Cowgirl Up!!! ... Does Horse Poop Cause Cancer??

Sunday, June 6, 2010

Julie's June Journey

Hello Summer "Vacation" !!!! Here's my Intinerary:

Monday June 7- receive results from my recent Bone Marrow Biopsy
Wednesday June 9- all day meetings, assessments at City of Hope
Thursday June 10- begin IV Chemo, Cytoxan
Friday June 11- begin Neupogen shots for 1-2 weeks to stimulate Stem Cell Growth- Thank You Nurse Jan!! I'm a whimp and can't imagine injecting myself!!!
Thursday June 17- receive Hickman catheter
June 21-25- Stem Cell Harvest week at COH
July 1 on... COH is my new address for a while as I receive my Stem Cell Transplant and begin the recovery process and rebuild my immune system!

July, August, etc... becomes a "germ free zone" for me! Keep your cooties and germs away from my new Stem Cells!!! :)

I'm sure I'll be updating this frequently... but this is what I know my plan to be at this time.

Hey Myeloma cells... are you scared? We're coming to get you...


  1. AnonymousJune 07, 2010

    Love your blog and are so amazing a this is just a bump in the road on your rodeo of a life. I am here for anything that you need.

    Love Jamie - aka CCC Mertha Stewart (not Martha!)

  2. AnonymousJune 07, 2010

    Julie, we all send our love and best wishes. Thank you for making this blog so we can all stay up-to-date with you and in contact without passing on any cooties!

    Love Julie J (aka...the other Julie at the CCC)

  3. You and all the Visners are in our thoughts today, Julie. And as I look out the office window at the marine layer hanging just above the Tipu trees and the green grass of the park across the street my thoughts are of how you and Jim were going to stop by on one of your visits to Irvine. I'm holding you to that dahrlink - so don't think you're getting out of it this easy!

  4. AnonymousJune 07, 2010

    Jeff and I also send our love and best wishes and will be thinking of you when we photograph all those wild animals in Africa, as you are such an "animal girl"!

    Love, Joan and Jeff

  5. Radar, I can't believe you've beat me to blogging! I'm betting Alissa or Scott helped you, right? :) Now I gotta figure out how to respond to this thing.

    Been thinking about you a lot and realize that today is the day you get the results of your bone marrow biopsy. You'll be in my thoughts and prayers. As the NSA says, "If you stutter [or have MM] you're not alone!" Hang in there!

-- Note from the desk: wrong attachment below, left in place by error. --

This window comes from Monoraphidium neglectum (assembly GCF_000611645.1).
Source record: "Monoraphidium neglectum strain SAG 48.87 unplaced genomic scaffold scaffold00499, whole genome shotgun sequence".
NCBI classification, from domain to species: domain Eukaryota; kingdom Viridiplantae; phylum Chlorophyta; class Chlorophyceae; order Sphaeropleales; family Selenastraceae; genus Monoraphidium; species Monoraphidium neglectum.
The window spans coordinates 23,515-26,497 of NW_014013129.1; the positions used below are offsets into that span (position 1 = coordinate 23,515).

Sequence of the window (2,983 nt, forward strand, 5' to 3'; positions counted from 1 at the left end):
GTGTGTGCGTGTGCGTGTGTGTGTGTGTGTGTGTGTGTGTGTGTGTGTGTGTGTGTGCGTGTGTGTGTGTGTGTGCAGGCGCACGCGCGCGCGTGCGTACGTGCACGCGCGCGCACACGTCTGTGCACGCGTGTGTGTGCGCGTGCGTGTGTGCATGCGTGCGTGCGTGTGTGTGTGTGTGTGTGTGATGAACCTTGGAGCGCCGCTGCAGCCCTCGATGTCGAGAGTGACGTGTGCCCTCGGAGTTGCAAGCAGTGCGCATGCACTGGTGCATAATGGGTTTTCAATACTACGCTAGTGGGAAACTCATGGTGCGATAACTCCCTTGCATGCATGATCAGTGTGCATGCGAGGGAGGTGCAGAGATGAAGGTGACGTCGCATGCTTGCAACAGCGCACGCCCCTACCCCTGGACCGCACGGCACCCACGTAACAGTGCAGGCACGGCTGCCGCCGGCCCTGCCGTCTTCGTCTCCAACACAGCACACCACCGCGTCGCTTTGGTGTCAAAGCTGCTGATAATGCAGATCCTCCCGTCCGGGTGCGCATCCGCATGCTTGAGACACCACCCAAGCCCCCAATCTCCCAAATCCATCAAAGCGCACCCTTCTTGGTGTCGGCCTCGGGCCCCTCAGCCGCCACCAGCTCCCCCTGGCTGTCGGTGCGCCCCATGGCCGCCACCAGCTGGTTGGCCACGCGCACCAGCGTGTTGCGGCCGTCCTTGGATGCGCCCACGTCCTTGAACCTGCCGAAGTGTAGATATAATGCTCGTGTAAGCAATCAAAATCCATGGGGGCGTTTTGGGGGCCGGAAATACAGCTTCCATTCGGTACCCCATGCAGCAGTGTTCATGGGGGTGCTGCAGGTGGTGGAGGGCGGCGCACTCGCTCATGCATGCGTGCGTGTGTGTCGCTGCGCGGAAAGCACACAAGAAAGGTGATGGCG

Next year the NSA conference will be in Ft. Worth. I expect you there!

    Love, Russ

  6. Yeah JULIE!!! Those Myeloma Cells don't even realize WHO they are dealing with and they better be scared!
    I love your blog. (WOW isn't that a 2010 thing to say?) I am so excited that we can leave comments here to let you know how much you are thought about through your COH "staycation"...
    Hugs and much love,

  7. AnonymousJune 07, 2010

    Hi Julie, What a force you are! A million thanks for creating this vehicle for us. Sending love and the good energy to you and your family. xo, Joanne

  8. AnonymousJune 07, 2010

    Julie, You are in our thoughts and prayers...... Thank you for "Your Blog" what a great way to keep in touch.
    We love you Dear One, Evelyn and Neel
    P.S. Now if I can figure out how to open a blog account.

  9. Hello Julie I sent you another post I don't know where it went, so I am trying again..You are the only person worth me posting a reply on a blog,because you got it like that.. Look at your two kids or should I say young man and young lady>>>Stay strong and remember God's report is the only one we have to believe, and he gives you an A+>>>love you and you are always in my prayers...okay let me know if I did this correct

  10. AnonymousJune 07, 2010

    Girl, you are awesome with such courage and we are with you in spirit along this uncharted trail. Lookin forward to the day we can walk the ponies again. Little Ashley wants to see her almost twin!
    Linda, Ric, Ashley, Athena, Buckaroo Bud, Ebony Wings and Scout.

  11. Julie I am just a phone call away and a few miles drive to get to you should you need any help. If you want any company at COH just let me know. I have been there and done that, but I know your experience will be your own. I am proud of your progress. I want you to know that I care. Carol Ramnarine

  12. The Graz'sJune 07, 2010

    Hey - hold the horses! We were supposed to have dinner before this "vacation"! Thanks so much for creating this blog, it's a great way for us all to hear from you without taking up every waking hour with touching us all. We love you and will be keeping up with you every day!
    Hugs and kisses, The Graz's